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GAP Analysis Predicted Distribution Map

Steller's Jay (Cyanocitta stelleri)

Species Code: CYST

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Breeding Range Map
The green area shows the predicted habitats for breeding only.
© NatureMapping Program

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Predicted breeding range

= Core Habitat
= Marginal Habitat


Stellers Jay photo

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Breeding Range Map
The green area shows the predicted habitats for breeding only. The habitats were identified using 1991 satellite imagery, Breeding Bird Atlas (BBA), other datasets and experts throughout the state, as part of the Washington Gap Analysis Project. Habitats used during non-breeding months and migratory rest-stops were not mapped.

NatureMapping observations map   Map with Breeding 
Bird Atlas records
Observations | Historic Gap points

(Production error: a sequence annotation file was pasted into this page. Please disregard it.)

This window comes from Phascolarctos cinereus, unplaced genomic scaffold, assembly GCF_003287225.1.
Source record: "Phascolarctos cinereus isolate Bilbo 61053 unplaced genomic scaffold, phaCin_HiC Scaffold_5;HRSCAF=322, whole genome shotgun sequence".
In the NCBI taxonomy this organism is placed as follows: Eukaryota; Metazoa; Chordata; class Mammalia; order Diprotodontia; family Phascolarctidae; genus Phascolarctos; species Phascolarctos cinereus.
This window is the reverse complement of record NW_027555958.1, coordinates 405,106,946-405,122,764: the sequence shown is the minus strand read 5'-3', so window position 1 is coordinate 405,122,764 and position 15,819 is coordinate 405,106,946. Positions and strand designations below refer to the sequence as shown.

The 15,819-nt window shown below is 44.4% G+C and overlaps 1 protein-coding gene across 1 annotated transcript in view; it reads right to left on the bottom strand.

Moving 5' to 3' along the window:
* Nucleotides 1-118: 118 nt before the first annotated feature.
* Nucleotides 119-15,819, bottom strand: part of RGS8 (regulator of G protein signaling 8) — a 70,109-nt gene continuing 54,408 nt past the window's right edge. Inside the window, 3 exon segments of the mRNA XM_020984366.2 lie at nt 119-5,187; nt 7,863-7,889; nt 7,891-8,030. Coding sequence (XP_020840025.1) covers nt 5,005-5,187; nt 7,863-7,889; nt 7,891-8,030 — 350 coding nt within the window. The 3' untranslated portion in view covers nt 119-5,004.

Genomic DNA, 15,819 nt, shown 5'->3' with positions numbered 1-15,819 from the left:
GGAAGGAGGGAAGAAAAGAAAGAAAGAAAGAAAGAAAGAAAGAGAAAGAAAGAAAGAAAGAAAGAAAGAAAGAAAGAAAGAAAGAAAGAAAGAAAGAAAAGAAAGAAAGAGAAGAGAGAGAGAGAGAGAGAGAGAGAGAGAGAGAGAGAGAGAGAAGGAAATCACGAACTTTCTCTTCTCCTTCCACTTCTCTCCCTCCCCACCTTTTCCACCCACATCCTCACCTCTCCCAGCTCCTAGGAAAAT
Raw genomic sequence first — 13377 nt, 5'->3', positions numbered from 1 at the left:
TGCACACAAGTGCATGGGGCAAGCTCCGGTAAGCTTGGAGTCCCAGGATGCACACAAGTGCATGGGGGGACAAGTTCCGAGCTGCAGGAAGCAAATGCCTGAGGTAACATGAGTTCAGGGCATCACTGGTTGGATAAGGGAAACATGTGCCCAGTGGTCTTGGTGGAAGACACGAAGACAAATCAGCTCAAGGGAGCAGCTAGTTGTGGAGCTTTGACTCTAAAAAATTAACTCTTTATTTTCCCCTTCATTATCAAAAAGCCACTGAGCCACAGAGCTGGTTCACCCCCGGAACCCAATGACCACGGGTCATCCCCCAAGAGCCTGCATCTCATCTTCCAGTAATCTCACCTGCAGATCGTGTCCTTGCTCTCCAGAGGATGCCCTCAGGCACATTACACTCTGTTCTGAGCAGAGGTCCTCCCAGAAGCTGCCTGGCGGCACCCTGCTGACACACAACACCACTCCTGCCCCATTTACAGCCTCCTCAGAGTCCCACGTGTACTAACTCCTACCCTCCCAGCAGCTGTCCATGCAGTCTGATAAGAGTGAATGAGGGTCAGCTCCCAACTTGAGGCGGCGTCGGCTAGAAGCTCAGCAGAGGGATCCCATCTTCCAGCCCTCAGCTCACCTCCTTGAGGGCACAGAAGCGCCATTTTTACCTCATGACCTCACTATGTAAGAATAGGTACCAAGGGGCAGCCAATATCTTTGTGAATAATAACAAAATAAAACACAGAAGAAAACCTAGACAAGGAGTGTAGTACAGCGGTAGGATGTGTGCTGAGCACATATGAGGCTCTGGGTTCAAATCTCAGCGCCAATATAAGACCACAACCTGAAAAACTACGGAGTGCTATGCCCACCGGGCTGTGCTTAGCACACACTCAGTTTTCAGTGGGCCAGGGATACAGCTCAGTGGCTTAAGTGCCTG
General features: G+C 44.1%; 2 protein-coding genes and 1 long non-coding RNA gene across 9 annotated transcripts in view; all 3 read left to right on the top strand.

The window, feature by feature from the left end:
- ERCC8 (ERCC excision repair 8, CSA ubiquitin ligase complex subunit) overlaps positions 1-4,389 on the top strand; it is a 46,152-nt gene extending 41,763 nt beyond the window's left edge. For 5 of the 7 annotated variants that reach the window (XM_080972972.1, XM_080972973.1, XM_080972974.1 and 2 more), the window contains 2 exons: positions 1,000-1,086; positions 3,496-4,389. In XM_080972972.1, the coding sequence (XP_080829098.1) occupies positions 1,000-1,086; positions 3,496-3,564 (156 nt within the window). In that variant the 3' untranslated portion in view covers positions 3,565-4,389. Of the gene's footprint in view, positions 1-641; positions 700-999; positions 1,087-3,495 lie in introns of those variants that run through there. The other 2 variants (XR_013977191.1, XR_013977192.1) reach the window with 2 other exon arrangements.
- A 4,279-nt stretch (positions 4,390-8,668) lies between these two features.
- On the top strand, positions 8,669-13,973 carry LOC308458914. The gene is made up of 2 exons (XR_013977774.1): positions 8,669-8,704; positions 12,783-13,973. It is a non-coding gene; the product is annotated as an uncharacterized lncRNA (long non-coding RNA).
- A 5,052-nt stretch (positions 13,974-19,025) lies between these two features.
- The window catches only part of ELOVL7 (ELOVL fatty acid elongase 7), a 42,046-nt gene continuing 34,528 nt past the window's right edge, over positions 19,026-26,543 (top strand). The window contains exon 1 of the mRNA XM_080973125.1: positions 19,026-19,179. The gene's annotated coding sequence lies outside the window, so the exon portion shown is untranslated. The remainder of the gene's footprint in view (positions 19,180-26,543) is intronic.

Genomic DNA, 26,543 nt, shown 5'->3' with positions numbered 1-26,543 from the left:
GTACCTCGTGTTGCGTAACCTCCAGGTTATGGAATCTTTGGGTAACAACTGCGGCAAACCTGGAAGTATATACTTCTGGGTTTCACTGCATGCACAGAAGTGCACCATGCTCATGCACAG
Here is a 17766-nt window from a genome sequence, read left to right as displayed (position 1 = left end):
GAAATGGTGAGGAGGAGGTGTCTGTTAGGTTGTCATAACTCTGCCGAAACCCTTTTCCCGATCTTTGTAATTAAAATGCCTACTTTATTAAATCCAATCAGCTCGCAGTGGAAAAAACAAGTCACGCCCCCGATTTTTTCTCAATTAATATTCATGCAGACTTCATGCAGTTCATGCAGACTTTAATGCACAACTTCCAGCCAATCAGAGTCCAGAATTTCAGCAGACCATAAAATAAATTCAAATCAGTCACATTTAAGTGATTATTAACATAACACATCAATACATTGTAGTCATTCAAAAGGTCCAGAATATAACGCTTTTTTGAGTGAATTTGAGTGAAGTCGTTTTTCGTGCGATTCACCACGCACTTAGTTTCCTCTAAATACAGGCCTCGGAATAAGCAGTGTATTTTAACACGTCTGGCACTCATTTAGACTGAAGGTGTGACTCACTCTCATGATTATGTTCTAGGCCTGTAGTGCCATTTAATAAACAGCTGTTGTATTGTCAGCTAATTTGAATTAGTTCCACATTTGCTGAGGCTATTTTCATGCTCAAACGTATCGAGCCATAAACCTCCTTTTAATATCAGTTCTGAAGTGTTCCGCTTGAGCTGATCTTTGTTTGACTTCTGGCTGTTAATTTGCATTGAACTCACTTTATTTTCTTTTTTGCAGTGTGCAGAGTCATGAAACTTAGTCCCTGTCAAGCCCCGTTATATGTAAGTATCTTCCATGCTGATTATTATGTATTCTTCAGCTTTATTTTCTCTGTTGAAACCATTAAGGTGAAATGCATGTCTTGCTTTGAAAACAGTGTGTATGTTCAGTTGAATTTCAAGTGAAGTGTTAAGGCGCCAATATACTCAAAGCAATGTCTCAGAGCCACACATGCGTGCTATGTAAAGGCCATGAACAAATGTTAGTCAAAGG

Metadata (Data about data or how the map was made)


The Steller's Jay occurs commonly in a variety of forested habitats and open or fragmented landscapes within forested zones, mostly at low to moderate elevations, but breeding into alpine parkland. It can be found in mixed forests, hardwood forests, coniferous forest, residential areas, and agricultural areas in forested landscapes.

Good habitat in core zones included all habitats except high-density development, estuaries, and bare ground below the Mountain Hemlock zone (west side), below the Sub-alpine Fir zone (east side) and above the steppe zones. Peripherally it occurred in the Mountain Hemlock, Sub-alpine fir, and Alpine/Parkland zones.

habitat 231 picture habitat 952 picture habitat 524 picture

Generally, Steller's Jays occur in conifer forests characteristic of western temperate areas, and Gray Jays occur in forests with more boreal conditions, but there is tremendous overlap between the two species in Washington. Gray Jays tend to be more common than Steller's Jays at higher elevations, on north-facing slopes, and in cold, wet forests. The Olympic Peninsula Gray Jays prefer dense wet forests, which are less suitable for Steller's Jays. However, Steller's Jays now occur at higher elevations and more commonly on the Olympic Peninsula than previously, due to the presence of people. Structures, food, waste, and forest cutting favor Steller's Jays, leaving Gray Jays to inhabit the remaining unaltered coniferous forest.

Translated from the Washington Gap Analysis Bird Volume by Uchenna Bright
Text edited by Gussie Litwer
Webpage designed by Dave Lester